Bloodmage Thalnos is an inconspicuous fellow. He never comes hot off the top of your deck to spell doom for your unsuspecting opponent. He’s a meager 1/1 content to cackle in the background. You don’t have to thank him for drawing Leeroy Jenkins just in time for lethal. Good guy Thalnos is ok letting Leeroy hog the limelight. You know how your Swipes sometimes deal five damage? You could thank Bloodmage Thalnos for that, but he knows how good Swipe is. Swipe is one of the best removal cards in the game.

On the surface, Bloodmage Thalnos seems like a simple fellow, but then you get to know him and things get a lot more complicated. Bloodmage Thalnos isn’t a Kobold Geomancer. He isn’t a Novice Engineer. He’s not as single-minded as either of those cards. A lot of players want to compare Bloodmage to one of those aforementioned minions, but the real beauty of the card is that he’s both a Kobold Geomancer and a Novice Engineer. Although neither of those cards is particularly worth running in the majority of decks, the combination of those two cards makes for one of the best cards in the games. Bloodmage Thalnos won’t be the one wielding the meat cleaver of justice that ends your opponent’s winning streak, but he will be the good-natured skeleton he’s always been, winning you games in subtle and small ways.

Ragnaros-the-Firelord

4. Ragnaros the Firelord

Ragnaros the Firelord used to be the ubiquitous bad guy Legendary, but recently cards like Big Game Hunter and Tinkmaster Overspark have put him in his place. But don’t let those short fellers let you think the Firelord’s been squelched. Ragnaros is still arguably the strongest finisher in the game. Ragnaros’ power lies in his ability to deal his damage unscathed and around Taunts and his “immunity” to Silence. Most minions have to take damage in order to remove other minions. Even an 8/8 Mountain Giant has to take five damage to take out an Ancient of Lore. Taking that damage makes your Giant vulnerable to cheap removal spells like Wrath or smaller minions like Faerie Dragon. Ragnaros burns down the same Ancient of Lore without taking any damage, and will continue to rain fire upon your opponent until they choose to throw the requisite amount of damage at him. It’s not even a given your opponent can muster eight damage to kill Ragnaros. Frequently your opponent will not possess an adequate means for dealing with Ragnaros or will need to use so many cards to remove him that he becomes a three or four for one. Ragnaros also possesses an inherent “immunity” to Silence. Silencing Ragnaros turns off the fireball barrage, but also turns off the RNG and allows him to attack whomever he chooses at will.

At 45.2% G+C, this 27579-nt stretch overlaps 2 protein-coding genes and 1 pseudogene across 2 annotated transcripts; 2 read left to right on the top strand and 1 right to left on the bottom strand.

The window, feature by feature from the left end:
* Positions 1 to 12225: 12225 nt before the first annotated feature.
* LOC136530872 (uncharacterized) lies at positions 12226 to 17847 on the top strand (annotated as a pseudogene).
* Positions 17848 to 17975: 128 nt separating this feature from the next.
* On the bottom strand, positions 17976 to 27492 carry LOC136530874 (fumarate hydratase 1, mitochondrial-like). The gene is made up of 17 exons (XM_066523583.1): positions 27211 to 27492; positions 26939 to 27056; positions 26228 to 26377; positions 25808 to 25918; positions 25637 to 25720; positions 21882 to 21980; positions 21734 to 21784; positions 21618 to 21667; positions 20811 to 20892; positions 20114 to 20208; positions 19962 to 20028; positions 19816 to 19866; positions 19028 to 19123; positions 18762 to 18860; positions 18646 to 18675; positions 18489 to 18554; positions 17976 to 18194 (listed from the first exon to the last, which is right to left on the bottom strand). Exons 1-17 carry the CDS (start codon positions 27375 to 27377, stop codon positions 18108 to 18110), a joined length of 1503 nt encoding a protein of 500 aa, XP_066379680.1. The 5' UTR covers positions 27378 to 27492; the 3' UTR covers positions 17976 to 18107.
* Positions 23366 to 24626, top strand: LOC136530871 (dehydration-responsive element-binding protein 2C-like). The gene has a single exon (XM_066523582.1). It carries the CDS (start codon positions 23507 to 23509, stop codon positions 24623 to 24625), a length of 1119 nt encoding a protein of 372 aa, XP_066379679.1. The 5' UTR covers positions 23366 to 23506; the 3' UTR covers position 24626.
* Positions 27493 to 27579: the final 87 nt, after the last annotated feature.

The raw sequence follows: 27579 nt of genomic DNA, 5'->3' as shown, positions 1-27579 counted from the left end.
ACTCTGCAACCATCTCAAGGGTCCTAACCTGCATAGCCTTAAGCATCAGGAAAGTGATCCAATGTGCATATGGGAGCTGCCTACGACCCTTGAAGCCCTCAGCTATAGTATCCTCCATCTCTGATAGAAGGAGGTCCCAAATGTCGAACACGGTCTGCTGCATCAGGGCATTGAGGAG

Aside from his susceptibility to Big Game Hunter and Tinkmaster, Ragnaros also suffers from RNG. Despite how powerful Ragnaros is, if you need to remove a specific minion, he’s never a guarantee. However, even though he won’t always hit your opponent’s best minion or deal the fatal blow when you want, he always gives you that chance when other cards cannot. In certain situations, it doesn’t even matter what he hits as he’s gaining you value every turn. Remember there are always ways to control RNG as well. You may not be able to guarantee that Ragnaros will remove a specific minion, but you can guarantee he will do eight damage to your opponent if you clear their minions by other means.

One of the things that makes Ragnaros a particularly adept finisher is that he has an impact on the game state immediately. This is the factor that really distinguishes Ragnaros from a lower ranked finisher like Ysera. While Ysera has inevitably, she can never save you from a large minion threatening lethal or deal the fatal blow the turn she enters play. Ragnaros will begin dispensing molten justice the turn he enters play. He acts as a sort of perpetual and monolithic Pyroblast machine starting on the turn you play him. Generally he will throw a wrench in your opponent’s plans in a way Ysera cannot and will demand a significant and immediate response before taking over the game.

Ragnaros the Firelord is one of the most generically powerful finishers in the game and can be played in many decks. Due to this power level and general usability, we recommend crafting him as one of your first few Legendaries.

Leeroy-Jenkins

3. Leeroy Jenkins

We fear no card as we fear Leeroy Jenkins. we curse the day he ever learned to Shadowstep or possess the fury of the wind. He is a Fireball in man form. Being a minion allows him to synergize favorably with a large array of cards. Cards such as the aforementioned Shadowstep and Windfury change Leeroy from an unscrupulous raider into a precise, combolicious, killing machine.

The crux of Leeroy Jenkins’ power is his damage efficiency. Spells are generally more mana efficient than creatures since they do not typically provide any persistent benefits. From a game design perspective, removal spells in particular should be costed aggressively in order to provide a tempo advantage and not be objectively inferior to playing a minion. Fireball is generally considered one of the most powerful removal spells in the game. Leeroy is a minion with the same cost, damage, and speed of Fireball. The only advantages Fireball possesses over Leeroy is that it can get around Taunts and it doesn’t spawn Whelps. Spells like Shadowstep and Windfury exacerbate Leeroy’s efficiency and breed combos of the borderline degenerate variety.

Leeroy Jenkins is not for every deck, but he is a must for the decks that use him. We’ve ranked him number three for general crafting, but he could easily be the first Legendary you want to craft depending on the deck you’re making. No other minion packs a punch quite like Leeroy. If you want to play an aggressive deck, raise your meat cleavers of justice high and craft Leeroy.